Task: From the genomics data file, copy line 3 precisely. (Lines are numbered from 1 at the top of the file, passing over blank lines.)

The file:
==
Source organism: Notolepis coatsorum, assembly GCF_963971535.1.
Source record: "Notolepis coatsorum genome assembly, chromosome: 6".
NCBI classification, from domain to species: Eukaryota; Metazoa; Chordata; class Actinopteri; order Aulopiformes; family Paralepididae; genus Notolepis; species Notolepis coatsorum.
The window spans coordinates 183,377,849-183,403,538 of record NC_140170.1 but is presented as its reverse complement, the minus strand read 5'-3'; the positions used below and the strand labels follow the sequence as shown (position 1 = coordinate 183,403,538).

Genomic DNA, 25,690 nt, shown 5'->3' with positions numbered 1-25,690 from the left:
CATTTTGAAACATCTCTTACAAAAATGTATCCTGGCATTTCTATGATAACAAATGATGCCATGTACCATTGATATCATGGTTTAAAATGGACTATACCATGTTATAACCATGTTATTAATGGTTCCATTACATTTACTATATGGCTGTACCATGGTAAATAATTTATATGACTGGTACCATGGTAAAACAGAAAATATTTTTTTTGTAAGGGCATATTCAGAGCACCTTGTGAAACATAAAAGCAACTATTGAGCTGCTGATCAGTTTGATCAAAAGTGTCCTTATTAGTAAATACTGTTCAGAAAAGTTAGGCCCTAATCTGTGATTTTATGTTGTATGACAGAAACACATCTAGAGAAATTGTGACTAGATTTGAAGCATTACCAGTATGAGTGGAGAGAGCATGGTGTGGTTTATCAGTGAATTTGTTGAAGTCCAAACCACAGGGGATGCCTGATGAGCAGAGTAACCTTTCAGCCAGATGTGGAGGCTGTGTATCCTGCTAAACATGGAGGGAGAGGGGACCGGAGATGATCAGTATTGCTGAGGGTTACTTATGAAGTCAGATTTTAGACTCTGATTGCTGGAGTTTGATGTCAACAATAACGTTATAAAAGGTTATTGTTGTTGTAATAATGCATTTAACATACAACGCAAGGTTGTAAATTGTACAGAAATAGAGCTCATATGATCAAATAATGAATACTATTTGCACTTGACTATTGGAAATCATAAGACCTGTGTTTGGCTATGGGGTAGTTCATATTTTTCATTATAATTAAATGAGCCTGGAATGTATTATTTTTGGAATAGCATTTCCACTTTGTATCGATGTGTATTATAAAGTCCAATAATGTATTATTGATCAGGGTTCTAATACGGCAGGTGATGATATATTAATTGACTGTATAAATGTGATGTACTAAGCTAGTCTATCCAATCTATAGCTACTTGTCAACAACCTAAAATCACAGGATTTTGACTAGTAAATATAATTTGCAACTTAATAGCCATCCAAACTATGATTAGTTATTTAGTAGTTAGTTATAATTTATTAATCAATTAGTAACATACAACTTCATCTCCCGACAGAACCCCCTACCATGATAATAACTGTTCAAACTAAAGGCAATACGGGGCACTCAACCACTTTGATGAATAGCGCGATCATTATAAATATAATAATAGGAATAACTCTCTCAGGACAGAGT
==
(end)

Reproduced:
NCBI classification, from domain to species: Eukaryota; Metazoa; Chordata; class Actinopteri; order Aulopiformes; family Paralepididae; genus Notolepis; species Notolepis coatsorum.